To make it financially you have to treat this like a business, create a style that resonates with the public, galleries and art collectors, something new that they want. And be able to repeat that style over and over. One artist like that who comes to mind is Peter Max. He capitalized on the psychedelic art of the 60s and 70s, his work was everywhere, even ashtrays and postage stamps. There's still an online Peter Max Store website. Not my style, but he was successful. Was he happy? Today at 84 he's under financial guardianship like Britney Spears.

I like making art for personal satisfaction. I do one-off pieces, I don't like to repeat myself, I like to explore and experiment. I would be happy to sell my work, but I would also be happy to give it away to anybody who really liked it - but that tends to devalue it and send it eventually to a landfill.

Good interesting thread.
 

bob

Member
Messages
99
That's cool. But until you make it so big you don't have time to start a thread like this on a small forum, you're a "hobbyist".
sound's like ZD took the " hobbyist" artist thing a little too personal .
I wasn't taking a cheap shot at anyone . some artists like to paint just for fun & recreation & there's nothing wrong with that , others like myself want more & that's o.k too .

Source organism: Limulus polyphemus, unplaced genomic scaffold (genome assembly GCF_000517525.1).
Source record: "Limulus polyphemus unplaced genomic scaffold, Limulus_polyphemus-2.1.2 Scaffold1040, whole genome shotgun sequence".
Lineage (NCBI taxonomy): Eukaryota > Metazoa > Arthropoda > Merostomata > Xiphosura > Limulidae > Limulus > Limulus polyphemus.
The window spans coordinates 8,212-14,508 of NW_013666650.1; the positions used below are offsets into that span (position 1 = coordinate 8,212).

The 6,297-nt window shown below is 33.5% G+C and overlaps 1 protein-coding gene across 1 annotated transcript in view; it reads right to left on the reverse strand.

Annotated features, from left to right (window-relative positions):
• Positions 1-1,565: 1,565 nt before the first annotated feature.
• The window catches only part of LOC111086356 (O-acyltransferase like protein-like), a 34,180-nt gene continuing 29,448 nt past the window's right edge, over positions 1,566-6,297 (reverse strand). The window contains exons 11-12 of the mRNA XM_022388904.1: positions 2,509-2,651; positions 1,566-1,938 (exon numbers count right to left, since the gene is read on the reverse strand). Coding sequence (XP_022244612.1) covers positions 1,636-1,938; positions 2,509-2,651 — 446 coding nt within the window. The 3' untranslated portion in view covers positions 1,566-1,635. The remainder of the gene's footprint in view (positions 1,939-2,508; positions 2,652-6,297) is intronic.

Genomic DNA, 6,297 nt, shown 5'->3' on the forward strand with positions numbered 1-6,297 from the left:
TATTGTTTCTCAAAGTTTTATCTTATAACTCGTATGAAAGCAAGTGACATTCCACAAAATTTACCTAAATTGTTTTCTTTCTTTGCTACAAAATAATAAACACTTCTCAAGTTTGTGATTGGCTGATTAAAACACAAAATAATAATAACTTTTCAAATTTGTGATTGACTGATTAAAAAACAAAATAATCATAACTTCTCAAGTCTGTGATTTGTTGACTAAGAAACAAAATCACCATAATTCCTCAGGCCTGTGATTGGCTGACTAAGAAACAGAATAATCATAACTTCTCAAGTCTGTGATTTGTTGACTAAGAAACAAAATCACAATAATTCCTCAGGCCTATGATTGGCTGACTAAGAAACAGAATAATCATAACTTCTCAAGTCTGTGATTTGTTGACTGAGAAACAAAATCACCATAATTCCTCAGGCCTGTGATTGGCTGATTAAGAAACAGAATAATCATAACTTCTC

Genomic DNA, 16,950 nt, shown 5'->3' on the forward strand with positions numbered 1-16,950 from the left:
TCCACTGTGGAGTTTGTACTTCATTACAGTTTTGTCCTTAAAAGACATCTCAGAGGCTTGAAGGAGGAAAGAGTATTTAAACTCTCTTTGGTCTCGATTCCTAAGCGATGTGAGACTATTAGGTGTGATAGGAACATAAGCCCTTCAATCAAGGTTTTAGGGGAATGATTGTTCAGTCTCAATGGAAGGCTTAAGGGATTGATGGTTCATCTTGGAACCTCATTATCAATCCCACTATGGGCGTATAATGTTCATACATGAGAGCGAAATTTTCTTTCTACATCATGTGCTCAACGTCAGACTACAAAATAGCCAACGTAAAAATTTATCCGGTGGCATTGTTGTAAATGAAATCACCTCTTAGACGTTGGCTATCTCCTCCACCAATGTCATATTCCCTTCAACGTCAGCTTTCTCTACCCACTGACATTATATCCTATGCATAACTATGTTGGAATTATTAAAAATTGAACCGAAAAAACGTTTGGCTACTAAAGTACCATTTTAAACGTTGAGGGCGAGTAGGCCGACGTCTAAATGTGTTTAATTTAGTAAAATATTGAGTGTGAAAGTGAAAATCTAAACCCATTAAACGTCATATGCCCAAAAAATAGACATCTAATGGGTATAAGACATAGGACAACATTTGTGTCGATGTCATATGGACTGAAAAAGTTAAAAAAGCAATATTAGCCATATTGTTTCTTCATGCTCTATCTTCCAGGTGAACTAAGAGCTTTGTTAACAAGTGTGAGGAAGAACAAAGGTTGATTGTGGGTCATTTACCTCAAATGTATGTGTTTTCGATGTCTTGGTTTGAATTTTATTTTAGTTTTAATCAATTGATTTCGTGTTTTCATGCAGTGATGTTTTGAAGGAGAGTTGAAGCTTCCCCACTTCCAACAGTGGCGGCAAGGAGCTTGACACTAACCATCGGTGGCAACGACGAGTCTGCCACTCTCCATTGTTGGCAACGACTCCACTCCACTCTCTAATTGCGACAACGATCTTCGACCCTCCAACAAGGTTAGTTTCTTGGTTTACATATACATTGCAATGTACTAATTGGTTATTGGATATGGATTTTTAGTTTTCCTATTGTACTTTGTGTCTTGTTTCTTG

ZenDruid

Well-known member
Messages
676
"Hobbyist" sounds trivializing, "amateur" in the true sense of the word is better. Amateurs can be every bit as dedicated as a professional, maybe more so. I'm retired and older than Grandma Moses so I don't expect any chance at a professional art career until after I'm dead and rediscovered. Or reincarnated. Don't worry what I think, get your mindset back to painting. :)
 

AES

hi
Messages
208
what's YOUR definition of success ?
what are your art dreams , your goals .
what & how far are you willing to go to reach them ?
Right now my definition of success is "if a stranger saw this, they'd think I paid a good chunk of money for it". I don't really know what that looks like yet, but I like to think I'll know it when I see it.

Once I'm there I might try to sell, just to see if I can.
 

AES

hi
Messages
208
there are 3 types of artists

* Hobbyist
* Amateur
* Professional
Pro and amature can have the exact same skill and even recognition. The only difference is one gets paid and the other doesn't. I'm an amateur mechanic. I can take a car apart and put it back together again, but I don't make a living doing that, so I'm not "really" a mechanic.

That's how I understand it, anyway.
 

AES

hi
Messages
208
I suppose "peofessional" can have different meanings in different fields though. If you're showing in some top gallery, I imagine that's "pro level" even if you keep your day job.
 
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OleKobe

Well-known member
Messages
269
Love em or hate em, I'm reminded of the Grateful Dead. They found a niche, developed a unique style, loved what they did, and worked at it tirelessly. They put their music out there and it resonated with enough people and recognition came naturally. If they set out specifically to gain recognition, they probably would've missed their mark.